Hydro Energy and Its New Developments
With the images of destroyed coast lines and horrifying storm surge from Hurricane Sandy fresh in our minds, many Americans may not be entirely eager to have hydro energy headlining their focus right now.
And that would be a mistake.
Although hydropower is still in its infancy, its versatile nature and high level of renewability (whereas the sun goes down, the wind doesn’t always blow) makes the industry alive and well across many parts of the country. Here are a few examples:
- Honda released a video on a small, but very innovative way to utilize hydro energy last week titled, ‘Every Drop Counts.’ By collecting the wastewater that falls inside one of their US facilities, Honda engineers were able to create a hydroelectric device that saves over 77,000 lbs of Carbon Dioxide per year, or the equivalent of 7 gas-powered cars in the US.
- Free Flow Power, an energy company based out of Boston, has also taken steps to better implement hydro energy. They have applied for permits to install hydropower on four dams in the Pittsburgh, PA area, hoping to take advantage of hydro-capable dams within the region. Alan Topalian, Free Flow’s regulatory lawyer, states, “If a dam is already there, installing hydropower means making the most of a resource.”
- A new $25 million hydroelectric project is opening a month early in Kansas. The Bowersock Mills hydropower plant is a 4.6 megawatt (mW) behemoth that lies on the Kansas River that is planned to operate under a 25-year power agreement with the Kansas City Board of Public Utilities. Mostly funded by the American Recovery and Reinvestment Act, the project will replace the aging 2.35 mW powerhouse on the other side of the river that was created in 1905.
According to the Department of Energy (DOE) in 2009, the US has a potential to produce 96,000 megawatts of conventional hydropower capacity. Although we fall very short of that goal for the time being, there are promising developments in the industry that will continue to improve the efficiency of hydroelectric power and will bring the cost down as well.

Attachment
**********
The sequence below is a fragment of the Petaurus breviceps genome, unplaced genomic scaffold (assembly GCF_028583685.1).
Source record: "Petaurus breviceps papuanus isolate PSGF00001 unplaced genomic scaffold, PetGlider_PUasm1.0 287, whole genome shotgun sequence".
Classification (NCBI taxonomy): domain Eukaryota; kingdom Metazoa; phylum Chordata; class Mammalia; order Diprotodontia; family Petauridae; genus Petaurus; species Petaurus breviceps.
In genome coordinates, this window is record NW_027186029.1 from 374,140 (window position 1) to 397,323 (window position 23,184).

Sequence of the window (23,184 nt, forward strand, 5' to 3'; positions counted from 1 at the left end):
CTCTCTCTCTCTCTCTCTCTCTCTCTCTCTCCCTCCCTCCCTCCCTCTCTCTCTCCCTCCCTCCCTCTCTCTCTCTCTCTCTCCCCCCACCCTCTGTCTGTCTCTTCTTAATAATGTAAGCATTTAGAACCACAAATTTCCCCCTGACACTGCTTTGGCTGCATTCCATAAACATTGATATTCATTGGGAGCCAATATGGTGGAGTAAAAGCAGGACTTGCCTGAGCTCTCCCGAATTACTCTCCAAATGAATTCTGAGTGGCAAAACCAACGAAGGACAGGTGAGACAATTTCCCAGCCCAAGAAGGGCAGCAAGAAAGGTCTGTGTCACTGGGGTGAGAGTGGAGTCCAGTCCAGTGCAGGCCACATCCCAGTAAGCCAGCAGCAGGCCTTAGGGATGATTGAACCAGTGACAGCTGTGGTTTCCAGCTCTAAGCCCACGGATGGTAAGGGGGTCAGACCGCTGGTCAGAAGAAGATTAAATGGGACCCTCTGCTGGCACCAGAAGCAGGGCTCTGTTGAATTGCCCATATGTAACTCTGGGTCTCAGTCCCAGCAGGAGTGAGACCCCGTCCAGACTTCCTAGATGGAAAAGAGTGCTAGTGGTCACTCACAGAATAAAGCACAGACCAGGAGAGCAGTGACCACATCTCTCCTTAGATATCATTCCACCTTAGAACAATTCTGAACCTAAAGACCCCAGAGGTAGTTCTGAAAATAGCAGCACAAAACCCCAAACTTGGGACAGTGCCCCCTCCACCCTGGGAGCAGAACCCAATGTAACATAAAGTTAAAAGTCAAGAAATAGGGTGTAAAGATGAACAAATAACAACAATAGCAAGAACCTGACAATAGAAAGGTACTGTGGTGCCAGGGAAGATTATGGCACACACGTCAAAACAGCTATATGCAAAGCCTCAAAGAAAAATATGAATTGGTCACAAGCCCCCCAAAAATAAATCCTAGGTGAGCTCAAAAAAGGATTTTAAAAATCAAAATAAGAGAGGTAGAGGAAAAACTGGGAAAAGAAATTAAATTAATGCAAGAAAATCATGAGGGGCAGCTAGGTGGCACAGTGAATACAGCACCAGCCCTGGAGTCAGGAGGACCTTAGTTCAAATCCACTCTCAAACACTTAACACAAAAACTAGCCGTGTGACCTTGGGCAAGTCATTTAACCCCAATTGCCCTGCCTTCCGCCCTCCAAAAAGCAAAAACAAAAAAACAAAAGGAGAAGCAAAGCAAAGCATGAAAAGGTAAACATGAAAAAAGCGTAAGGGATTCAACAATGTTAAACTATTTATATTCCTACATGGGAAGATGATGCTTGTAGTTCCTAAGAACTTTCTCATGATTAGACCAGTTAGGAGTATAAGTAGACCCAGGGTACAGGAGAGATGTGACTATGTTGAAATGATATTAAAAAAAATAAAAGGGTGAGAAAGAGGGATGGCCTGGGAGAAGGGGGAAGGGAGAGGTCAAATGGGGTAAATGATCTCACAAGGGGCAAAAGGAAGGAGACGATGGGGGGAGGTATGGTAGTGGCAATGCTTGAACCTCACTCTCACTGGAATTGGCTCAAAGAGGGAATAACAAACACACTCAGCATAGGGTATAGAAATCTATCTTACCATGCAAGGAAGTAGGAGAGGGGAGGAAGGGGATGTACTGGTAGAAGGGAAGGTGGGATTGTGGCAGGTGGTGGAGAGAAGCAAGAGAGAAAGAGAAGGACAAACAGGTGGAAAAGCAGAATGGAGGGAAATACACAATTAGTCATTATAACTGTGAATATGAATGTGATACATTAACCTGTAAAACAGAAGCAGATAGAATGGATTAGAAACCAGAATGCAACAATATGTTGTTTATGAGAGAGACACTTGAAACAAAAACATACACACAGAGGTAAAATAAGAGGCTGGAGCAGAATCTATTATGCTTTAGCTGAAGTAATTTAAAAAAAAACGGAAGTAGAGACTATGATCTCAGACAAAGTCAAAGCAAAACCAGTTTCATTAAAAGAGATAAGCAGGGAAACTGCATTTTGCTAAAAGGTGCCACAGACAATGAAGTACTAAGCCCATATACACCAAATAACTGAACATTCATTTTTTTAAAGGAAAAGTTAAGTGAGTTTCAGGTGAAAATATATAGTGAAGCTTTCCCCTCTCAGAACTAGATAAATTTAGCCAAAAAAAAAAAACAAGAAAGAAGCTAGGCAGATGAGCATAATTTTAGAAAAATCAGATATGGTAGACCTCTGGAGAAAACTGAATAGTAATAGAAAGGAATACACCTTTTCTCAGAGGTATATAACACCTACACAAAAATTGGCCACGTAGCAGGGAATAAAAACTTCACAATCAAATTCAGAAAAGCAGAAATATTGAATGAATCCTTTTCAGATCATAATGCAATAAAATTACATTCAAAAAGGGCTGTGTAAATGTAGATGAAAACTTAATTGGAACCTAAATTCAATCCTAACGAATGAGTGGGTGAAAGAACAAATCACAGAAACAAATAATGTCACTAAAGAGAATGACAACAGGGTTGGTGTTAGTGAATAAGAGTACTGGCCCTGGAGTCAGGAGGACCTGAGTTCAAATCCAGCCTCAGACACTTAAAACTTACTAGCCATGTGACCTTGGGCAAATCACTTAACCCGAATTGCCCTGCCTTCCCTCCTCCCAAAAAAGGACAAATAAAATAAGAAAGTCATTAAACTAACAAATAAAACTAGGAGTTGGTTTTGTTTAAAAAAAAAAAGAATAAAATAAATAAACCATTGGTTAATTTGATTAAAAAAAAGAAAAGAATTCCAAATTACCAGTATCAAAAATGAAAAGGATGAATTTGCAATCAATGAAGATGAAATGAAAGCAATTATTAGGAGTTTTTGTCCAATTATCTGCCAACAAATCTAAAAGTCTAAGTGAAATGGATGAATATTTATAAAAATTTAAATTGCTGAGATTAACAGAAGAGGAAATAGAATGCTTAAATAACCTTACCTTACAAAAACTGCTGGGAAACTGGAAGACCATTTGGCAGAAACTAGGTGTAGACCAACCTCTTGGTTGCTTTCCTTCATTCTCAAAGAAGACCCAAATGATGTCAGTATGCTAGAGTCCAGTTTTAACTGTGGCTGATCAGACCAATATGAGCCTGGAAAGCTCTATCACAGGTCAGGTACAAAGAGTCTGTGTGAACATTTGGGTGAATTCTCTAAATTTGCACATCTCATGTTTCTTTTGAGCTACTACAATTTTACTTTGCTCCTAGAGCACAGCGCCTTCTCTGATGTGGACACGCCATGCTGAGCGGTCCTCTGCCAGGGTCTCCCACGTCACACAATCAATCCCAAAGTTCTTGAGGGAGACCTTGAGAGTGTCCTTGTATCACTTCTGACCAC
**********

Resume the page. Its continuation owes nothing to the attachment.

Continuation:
One fascinating new development is the implementation of wave energy, or tidal movement. The Department of Energy estimates that wave energy is capable of producing as much as 1,200 terawatt-hours, or over 136,000 megawatts!
But they’re not quite sure how yet.
The biggest stepping stone to overcome for wave energy is figuring out which method is the most efficient and cost-effective. Ann Miles, deputy director of FERC’s Office of Energy Projects, states, “We have this conundrum of needing to get some projects in the water to be able to test the technology, test the energy resource and test the environmental effects. Yet we didn’t have enough information to do the environmental reviews to get there.”
In an effort to satisfy this conundrum, the DOE announced a $4 million Pacific Marine Energy Center to be built in Oregon in the very near future. Scientists and developers will soon have the opportunity to test new methods of energy harnessing in an open-sea environment, in hopes of developing the next best wave in hydro-energy technology.
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